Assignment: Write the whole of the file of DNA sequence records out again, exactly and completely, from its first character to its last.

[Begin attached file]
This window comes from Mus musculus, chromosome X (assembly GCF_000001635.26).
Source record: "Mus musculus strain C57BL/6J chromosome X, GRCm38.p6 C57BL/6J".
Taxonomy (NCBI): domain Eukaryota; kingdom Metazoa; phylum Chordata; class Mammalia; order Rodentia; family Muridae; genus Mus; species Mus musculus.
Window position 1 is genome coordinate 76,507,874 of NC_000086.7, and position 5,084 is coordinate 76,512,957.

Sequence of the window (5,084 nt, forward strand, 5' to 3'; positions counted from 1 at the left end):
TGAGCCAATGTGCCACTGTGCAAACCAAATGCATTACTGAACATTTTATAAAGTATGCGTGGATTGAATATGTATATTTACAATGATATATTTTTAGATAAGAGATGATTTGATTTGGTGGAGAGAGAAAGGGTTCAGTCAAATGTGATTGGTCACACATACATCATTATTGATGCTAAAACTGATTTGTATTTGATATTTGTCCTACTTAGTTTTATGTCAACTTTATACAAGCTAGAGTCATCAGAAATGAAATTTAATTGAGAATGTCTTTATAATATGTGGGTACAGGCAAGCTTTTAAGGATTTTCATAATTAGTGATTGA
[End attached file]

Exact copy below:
This window comes from Mus musculus, chromosome X (assembly GCF_000001635.26).
Source record: "Mus musculus strain C57BL/6J chromosome X, GRCm38.p6 C57BL/6J".
Taxonomy (NCBI): domain Eukaryota; kingdom Metazoa; phylum Chordata; class Mammalia; order Rodentia; family Muridae; genus Mus; species Mus musculus.
Window position 1 is genome coordinate 76,507,874 of NC_000086.7, and position 5,084 is coordinate 76,512,957.

Sequence of the window (5,084 nt, forward strand, 5' to 3'; positions counted from 1 at the left end):
TGAGCCAATGTGCCACTGTGCAAACCAAATGCATTACTGAACATTTTATAAAGTATGCGTGGATTGAATATGTATATTTACAATGATATATTTTTAGATAAGAGATGATTTGATTTGGTGGAGAGAGAAAGGGTTCAGTCAAATGTGATTGGTCACACATACATCATTATTGATGCTAAAACTGATTTGTATTTGATATTTGTCCTACTTAGTTTTATGTCAACTTTATACAAGCTAGAGTCATCAGAAATGAAATTTAATTGAGAATGTCTTTATAATATGTGGGTACAGGCAAGCTTTTAAGGATTTTCATAATTAGTGATTGA